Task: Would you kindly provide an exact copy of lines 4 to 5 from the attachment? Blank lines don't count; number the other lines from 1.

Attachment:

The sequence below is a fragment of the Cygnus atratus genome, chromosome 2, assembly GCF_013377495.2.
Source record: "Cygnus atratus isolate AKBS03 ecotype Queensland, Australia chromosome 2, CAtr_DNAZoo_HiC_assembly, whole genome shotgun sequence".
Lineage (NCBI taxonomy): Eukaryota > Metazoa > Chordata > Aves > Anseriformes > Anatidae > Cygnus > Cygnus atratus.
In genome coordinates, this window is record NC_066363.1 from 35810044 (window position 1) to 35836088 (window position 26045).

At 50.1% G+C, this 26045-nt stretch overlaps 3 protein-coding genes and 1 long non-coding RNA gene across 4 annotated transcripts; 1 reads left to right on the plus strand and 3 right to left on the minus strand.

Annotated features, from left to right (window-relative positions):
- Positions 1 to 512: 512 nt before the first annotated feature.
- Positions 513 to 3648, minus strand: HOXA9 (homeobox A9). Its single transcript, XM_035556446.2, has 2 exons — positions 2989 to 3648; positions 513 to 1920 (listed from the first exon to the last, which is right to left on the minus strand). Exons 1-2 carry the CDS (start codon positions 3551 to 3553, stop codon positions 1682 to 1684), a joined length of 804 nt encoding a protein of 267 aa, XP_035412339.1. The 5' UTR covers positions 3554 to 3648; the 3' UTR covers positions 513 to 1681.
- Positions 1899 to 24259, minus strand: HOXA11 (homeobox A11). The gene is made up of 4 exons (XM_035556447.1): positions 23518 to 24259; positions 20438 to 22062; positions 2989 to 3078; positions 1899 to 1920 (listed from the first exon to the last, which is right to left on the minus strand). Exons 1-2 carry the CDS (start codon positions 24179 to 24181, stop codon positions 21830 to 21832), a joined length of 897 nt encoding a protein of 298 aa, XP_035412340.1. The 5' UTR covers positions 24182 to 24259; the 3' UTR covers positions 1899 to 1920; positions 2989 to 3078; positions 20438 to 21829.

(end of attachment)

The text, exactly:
In genome coordinates, this window is record NC_066363.1 from 35810044 (window position 1) to 35836088 (window position 26045).

At 50.1% G+C, this 26045-nt stretch overlaps 3 protein-coding genes and 1 long non-coding RNA gene across 4 annotated transcripts; 1 reads left to right on the plus strand and 3 right to left on the minus strand.